Years, Months, Days

February 11, 2014

This is trickier than it looks. Let’s take as an example the birthday of Alonzo Church, who would be 110 years, 7 months and 28 days old if he was still alive today:

```(1)         (2)         (3) 2014-2-11   2014-1-42   2013-13-42 1903-6-14   1903-6-14   1903-06-14                         ---- -- --                          110  7 28```

In (1), we write the two dates with components aligned, year then month then day, with the oldest date on the bottom. Then we begin subtracting, working right to left. Since we can’t subtract the days column with 11 < 14, we "borrow" 31 days from the prior month, obtaining (2); note that February 11th is equivalent to January 42nd, if there was such a thing. Now we can't subtract in the months column, since 1 < 6, so we borrow 12 months from the prior year, obtaining (3). Now we subtract in each column to get the result.

To write the code, we encapsulate the date in a structure:

`(define-structure date year month day)`

Then we write function `between` that computes the years, months and days between two dates:

```(define (between lo hi)   (if (lt? hi lo) (between hi lo)     (let ((borrows (vector 31 31 28 31 30 31 30 31 31 30 31 30)))       (when (leap? (date-year hi)) (vector-set! borrows 2 29))       (when (< (date-day hi) (date-day lo))         (set-date-day! hi           (+ (date-day hi)              (vector-ref borrows (- (date-month hi) 1))))         (set-date-month! hi (- (date-month hi) 1)))       (when (< (date-month hi) (date-month lo))         (set-date-month! hi (+ (date-month hi) 12))         (set-date-year! hi (- (date-year hi) 1)))       (values (- (date-year hi) (date-year lo))               (- (date-month hi) (date-month lo))               (- (date-day hi) (date-day lo))))))```

First we arrange the dates according to which is earlier. Then we set the numbers of days that can be borrowed each month — it is convenient to run the days from December to November, rather than from January to December, since Scheme arrays index from zero — and adjust February for leap years. The first `when` checks that the days column is feasible, and borrows days from the months column if necessary. The second `when` checks that the months column is feasible, and borrows months from the years column if necessary. Then the subtraction is performed individually in columns and the result is returned. We used auxiliary function to determine which date is earlier and to identify leap years:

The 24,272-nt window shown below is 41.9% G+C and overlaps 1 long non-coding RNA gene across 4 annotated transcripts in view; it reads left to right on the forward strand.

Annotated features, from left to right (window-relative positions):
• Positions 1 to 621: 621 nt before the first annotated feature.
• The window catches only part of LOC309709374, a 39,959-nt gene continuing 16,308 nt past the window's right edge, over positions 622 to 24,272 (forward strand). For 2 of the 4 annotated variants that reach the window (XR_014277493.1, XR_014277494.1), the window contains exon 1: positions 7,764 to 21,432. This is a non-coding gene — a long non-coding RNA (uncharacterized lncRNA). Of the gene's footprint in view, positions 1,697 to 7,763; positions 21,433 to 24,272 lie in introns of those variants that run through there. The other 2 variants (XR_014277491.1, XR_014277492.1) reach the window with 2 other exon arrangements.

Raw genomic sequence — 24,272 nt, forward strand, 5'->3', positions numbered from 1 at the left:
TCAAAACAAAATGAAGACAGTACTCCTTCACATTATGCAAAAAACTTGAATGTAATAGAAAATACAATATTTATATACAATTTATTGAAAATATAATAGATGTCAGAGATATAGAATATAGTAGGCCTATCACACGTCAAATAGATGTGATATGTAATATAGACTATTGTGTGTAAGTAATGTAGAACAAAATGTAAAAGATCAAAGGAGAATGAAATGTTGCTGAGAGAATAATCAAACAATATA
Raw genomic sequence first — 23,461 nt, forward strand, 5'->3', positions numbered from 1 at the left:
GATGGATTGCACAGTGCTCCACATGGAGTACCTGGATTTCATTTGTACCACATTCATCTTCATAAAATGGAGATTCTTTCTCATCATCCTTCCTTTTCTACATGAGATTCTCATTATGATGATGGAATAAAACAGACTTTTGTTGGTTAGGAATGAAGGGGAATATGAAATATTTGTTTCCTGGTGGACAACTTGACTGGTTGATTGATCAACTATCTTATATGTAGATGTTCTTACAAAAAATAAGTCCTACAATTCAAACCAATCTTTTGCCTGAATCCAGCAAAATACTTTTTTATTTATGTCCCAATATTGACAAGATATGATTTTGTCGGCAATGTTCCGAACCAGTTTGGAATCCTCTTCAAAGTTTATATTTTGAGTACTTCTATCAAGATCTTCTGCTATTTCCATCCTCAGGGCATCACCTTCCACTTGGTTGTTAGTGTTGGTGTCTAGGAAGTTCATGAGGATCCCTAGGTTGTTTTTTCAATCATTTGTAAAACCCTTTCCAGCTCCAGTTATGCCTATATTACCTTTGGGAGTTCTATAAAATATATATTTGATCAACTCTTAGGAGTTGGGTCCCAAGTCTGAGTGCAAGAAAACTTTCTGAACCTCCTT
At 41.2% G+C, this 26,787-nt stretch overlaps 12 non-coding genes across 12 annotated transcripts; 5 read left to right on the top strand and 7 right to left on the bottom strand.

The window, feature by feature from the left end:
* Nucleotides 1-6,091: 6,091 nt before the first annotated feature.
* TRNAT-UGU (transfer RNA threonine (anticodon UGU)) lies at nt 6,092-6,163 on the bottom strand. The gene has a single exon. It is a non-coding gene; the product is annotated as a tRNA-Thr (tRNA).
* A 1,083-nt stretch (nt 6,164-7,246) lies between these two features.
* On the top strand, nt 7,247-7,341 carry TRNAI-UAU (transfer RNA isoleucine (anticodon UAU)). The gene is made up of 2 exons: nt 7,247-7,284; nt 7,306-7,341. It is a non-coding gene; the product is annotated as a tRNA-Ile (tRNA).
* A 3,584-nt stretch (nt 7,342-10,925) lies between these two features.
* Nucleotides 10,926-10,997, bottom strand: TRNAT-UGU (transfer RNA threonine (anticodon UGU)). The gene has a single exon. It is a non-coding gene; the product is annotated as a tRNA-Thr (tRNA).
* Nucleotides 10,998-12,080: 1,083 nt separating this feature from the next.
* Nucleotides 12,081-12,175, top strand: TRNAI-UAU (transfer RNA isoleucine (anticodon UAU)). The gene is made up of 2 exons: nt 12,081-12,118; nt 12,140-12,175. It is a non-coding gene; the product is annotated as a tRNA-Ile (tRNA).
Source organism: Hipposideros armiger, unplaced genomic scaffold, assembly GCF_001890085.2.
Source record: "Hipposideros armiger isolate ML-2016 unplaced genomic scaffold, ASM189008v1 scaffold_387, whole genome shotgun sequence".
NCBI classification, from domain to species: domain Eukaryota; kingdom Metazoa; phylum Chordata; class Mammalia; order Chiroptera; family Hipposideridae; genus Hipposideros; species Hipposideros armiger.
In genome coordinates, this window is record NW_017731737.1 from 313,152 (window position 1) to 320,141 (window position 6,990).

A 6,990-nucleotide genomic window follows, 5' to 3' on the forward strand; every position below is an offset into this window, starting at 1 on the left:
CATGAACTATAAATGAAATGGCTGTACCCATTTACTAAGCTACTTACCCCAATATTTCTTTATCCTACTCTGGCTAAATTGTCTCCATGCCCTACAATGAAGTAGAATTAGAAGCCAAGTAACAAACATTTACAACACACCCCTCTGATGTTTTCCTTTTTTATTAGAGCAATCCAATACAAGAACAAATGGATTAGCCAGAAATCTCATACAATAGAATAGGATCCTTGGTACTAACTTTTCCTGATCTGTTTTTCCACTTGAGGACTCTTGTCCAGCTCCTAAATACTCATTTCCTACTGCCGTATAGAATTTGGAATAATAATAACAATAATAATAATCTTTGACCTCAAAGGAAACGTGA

```(define (lt? date1 date2)   (cond ((< (date-year date1) (date-year date2)) #t)         ((< (date-year date2) (date-year date1)) #f)         ((< (date-month date1) (date-month date2)) #t)         ((< (date-month date2) (date-month date1)) #f)         (else (< (date-day date1) (date-day date2)))))```

```(define (leap? year)   (if (zero? (modulo year 100))       (zero? (modulo year 400))       (zero? (modulo year 4))))```

```> (between (make-date 2014 2 11) (make-date 1903 6 14)) 110 7 28```

It’s possible for this function to fail, in the case where borrowing 28 or 29 days from February isn’t enough to satisfy the difference in days; for instance, from January 31st to March 1st is 1 month and 1 day by any reasonable calculation, even in a leap year, but this function returns 1 month and -2 days in a normal year ans 1 month and -1 days in a leap year. That’s hard to fix, and it’s inherent in the irregularity of the calendar, so we won’t bother, though it is instructive to consider how you might deal with that situation. You should at least ensure that your function says there is 1 day between February 28th and March 1st in a normal year and 2 days in a leap year.

We used structures from the Standard Prelude. You can run the program at http://programmingpraxis.codepad.org/xNVvQKjM.